Liberia: the importance of roads

A comparatively good stretch of the road.

A comparatively good stretch of the road to Buutuo.

If, like me, you like playing computer games like “Civilization” or board games like “Settlers of Catan”, then one of the first things you learn is, that you need to build roads if you want to be successful. Why that is so important in the real world and what happens if you don’t have adequate roads, is something that can be seen in Liberia.

In Liberia a lot of roads are so bad that only motorbikes and the rare, big four-wheel drives can use them. This obviously means that it’s a lot harder to get things to the communities and that travelling to and fro takes much longer. However, before I got here I never really appreciated that having a road or not has a direct impact on what kind of future people have.

Cutting branches and trees to make space for the trucks

Sometimes you literally have to hack your way through.

Where is the food?

One of the things that has confused me since I arrived was that while there are plenty of farms and while you can see fruits and vegetables in many villages, the markets in the towns are depressingly empty and it can be really difficult to find food, even if you have money. The reason for this was explained to me in a small village in the west of Nimba County, close to Buutuo.

Their problem, the villagers said, is that they are pretty much confined to a life of subsistence farming. Because the roads are so bad, they cannot bring any produce to the market. What they don’t eat spoils. This also explains why I always see the same things on the markets, for example peppers, spices, garlic, boiled eggs – all things that are comparatively lightweight and don’t break  easily.


Bridge before Toweh Town

If you think the roads are bad, you should hear how some of these bridges creak!

However, the implications are much bigger than a limited choice of meals to put on the table. Because (almost) everything the farmers produce in excess of their own needs rots, they cannot start to save money or assets and without savings they never have the means to improve their own situation. In addition they cannot benefit from any improvements in efficiency because the additional produce would just be wasted. They are literally stuck.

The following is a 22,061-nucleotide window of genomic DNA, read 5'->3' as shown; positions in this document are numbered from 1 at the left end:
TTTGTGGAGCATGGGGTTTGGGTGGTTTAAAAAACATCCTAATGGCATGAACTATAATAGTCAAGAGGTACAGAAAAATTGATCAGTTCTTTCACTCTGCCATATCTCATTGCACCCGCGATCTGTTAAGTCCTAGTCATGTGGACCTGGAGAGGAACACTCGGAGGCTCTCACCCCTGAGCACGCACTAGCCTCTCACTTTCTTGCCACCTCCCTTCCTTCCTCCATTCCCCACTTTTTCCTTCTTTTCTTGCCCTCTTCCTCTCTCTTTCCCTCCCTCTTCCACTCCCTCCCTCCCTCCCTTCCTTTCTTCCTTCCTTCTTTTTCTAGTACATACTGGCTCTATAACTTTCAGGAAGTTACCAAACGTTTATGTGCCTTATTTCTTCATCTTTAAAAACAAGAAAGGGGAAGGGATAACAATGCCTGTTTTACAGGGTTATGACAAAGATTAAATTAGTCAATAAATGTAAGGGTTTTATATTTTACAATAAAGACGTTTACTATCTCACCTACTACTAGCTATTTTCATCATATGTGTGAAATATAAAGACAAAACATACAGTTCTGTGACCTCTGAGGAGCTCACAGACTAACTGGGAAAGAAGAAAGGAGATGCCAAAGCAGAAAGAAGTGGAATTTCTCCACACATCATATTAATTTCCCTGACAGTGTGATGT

Of course a lot of villages have “road committees” which are responsible for maintaining the roads. However, without the right equipment, diggers and earth compactors all they can do is keep the weeds from growing on the track that is their lifeline.


  • hilary Chambers

    Good Point well made Timo. Commercial companies from the big wide world could do a lot for these guys by physically inproving the countries infrastructure. Perhaps a campaign for Dont give money – build a road – should be started.

    • Not surprisingly the best roads in Liberia are those, where there are strong commercial interests. The road from Monrovia to Sanniquellie and beyond to the north is actually really good. Why? Because there is iron ore in the mountains and the mining company needs the road to be in good shape. So they are fixing it and you can see progress week by week. There is even talk of plans to pave it – now, that would be crazy! But of course most villages don't have rich iron ore deposits :-(.

      I experienced something similar, years ago, when I was in a country which was producing a lot of opium. while the roads were generally not great, I suddenly came to an area where the roads were excellent – they even had two paved lanes! Flabbergasted I asked why that was the case and was told that it basically really sucks, if you have a whole truck full of opium that gets stuck in the mud. So the drug lords improved the roads from where the poppy was grown to the border. Again, there was a commercial interest to get it done.

  • I whole-heartedly agree. I just wrote something similar here:… I've often wondered why this is not a higher priority.

    • Nice post – and delivered much more elegantly than mine.

      I think the main reason is that roads aren't very "cute". Photos of, alternatively, starving babies or laughing children gobbling down fresh, clean water are much easier to sell. I'm not saying it can't be done but it's a much harder sell.